Book review: ‘All Among the Barley’ by Melissa Harrison

Rural idylls weren’t quite as idyllic as they seemed.

All Among the Barley

All Among the Barley initially seems to be a simple tale of country folk going about their business in early 1930s East Anglia. There are cart-horses and scythes and hayricks and corncrakes. The early pages reminded me of Laurie Lee’s Cider With Rosie, and Ronald Blythe’s non-fiction classic Akenfield. It all seems very idyllic. But therein lies the assumption challenged by this enjoyable novel: that traditional ways were better, and that change is regrettable.

The novel is seen through the eyes of adolescent Edie Mather, a farmer’s daughter. Edie is an awkward, intelligent girl who struggles to fit in. She is soon befriended by a dynamic, enthusiastic visitor to the village, the perfectly named Constance FitzAllen. The other villagers are initially wary of Miss FitzAllen, but she gradually wins most of them over by getting involved in all aspects of village life. Connie has a passionate interest in traditional rural practices, and wants to document as many as possible before they disappear. But, as the story progresses, we begin to realise Miss FitzAllen has more of an agenda than we first realised.

All Among the Barley contains a few shocking incidents, and an absolute bombshell of an ending that are impossible to describe without spoilers, but the overall effect is haunting. It’s a book that will stay with you long after you’ve finished reading it.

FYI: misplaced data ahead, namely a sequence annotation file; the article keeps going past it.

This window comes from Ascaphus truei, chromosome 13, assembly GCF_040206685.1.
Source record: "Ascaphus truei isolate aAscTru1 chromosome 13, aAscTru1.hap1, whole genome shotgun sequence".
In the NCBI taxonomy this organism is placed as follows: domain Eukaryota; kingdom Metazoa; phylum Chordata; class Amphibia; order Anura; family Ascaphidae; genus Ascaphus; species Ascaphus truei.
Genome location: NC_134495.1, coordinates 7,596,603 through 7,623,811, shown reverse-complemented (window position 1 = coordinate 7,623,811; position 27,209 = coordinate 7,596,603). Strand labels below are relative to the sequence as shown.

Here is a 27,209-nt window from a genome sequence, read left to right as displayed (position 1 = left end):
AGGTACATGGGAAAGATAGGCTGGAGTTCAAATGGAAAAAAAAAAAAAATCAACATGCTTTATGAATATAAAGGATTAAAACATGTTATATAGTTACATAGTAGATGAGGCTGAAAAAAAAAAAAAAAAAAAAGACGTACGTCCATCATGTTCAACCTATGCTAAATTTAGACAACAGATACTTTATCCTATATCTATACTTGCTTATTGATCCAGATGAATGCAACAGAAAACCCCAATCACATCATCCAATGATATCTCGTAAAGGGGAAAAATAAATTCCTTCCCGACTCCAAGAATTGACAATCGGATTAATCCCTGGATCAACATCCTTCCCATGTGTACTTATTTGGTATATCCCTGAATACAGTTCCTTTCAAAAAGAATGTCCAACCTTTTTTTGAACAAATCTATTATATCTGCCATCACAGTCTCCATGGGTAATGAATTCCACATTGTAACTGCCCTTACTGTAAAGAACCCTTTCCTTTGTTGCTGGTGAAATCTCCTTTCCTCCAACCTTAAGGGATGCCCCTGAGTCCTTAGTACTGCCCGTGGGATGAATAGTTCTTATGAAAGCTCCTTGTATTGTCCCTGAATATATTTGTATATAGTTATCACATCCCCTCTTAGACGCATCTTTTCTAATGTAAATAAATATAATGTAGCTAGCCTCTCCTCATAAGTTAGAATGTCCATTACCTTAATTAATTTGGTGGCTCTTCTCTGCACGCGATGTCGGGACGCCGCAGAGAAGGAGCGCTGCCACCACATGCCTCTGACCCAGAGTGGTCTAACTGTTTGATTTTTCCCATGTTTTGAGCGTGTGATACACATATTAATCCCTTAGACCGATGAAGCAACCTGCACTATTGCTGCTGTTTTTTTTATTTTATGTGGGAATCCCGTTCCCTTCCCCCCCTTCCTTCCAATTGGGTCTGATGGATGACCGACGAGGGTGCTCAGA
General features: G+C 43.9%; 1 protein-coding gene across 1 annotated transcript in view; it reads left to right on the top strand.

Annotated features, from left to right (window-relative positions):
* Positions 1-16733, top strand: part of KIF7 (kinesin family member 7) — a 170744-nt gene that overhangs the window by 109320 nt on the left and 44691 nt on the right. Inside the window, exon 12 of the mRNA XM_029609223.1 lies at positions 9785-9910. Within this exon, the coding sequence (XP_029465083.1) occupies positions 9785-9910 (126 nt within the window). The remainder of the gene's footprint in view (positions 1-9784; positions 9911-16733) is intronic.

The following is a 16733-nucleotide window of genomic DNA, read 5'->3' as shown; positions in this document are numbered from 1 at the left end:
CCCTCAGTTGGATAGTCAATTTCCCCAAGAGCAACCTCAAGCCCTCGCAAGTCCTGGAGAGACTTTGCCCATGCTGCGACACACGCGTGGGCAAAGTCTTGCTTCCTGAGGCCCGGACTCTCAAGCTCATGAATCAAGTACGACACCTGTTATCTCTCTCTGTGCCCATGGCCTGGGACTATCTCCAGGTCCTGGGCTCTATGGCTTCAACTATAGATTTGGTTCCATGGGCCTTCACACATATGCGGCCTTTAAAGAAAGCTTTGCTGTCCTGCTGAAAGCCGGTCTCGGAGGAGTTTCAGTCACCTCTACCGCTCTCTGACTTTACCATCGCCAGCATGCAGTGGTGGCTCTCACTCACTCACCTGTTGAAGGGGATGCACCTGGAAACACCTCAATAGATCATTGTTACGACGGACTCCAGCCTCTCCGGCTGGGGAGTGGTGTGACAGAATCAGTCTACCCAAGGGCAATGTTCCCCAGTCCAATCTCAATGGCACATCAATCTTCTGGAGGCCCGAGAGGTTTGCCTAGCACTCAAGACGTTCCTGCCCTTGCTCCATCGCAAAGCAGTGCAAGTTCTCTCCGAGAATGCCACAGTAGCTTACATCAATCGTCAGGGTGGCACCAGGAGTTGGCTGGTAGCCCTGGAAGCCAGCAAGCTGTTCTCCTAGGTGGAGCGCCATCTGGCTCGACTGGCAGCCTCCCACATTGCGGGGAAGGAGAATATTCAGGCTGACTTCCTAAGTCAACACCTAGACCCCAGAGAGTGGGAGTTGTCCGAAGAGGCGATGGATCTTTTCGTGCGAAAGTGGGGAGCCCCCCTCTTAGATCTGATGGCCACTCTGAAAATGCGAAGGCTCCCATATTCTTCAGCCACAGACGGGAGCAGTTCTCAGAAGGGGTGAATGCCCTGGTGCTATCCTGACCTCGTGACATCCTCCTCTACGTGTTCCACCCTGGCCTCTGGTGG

Note: I will receive a small referral fee if you buy this book via one of the above links.

Disclosure: I follow Melissa Harrison on Twitter, and consider her to be an online friend.

By Richard Carter

Richard Carter is a writer and photo­grapher living in Hebden Bridge, West Yorkshire. Website · Facebook · Twitter · Newsletter · Book

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On the Moor

Carter is an entertaining and well-read author. His work is filled with poetry, literature, history, and wider theoretical discussions and the humour is never forced upon the reader […] Bookshops are filled these days with books about nature. Few of them understand that nature is an interaction between human society and the wider world. Richard Carter’s walks and rumination remind us of the connectivity between all things, and they might lead you up a path, onto a moor and a walk to touch a trig point.
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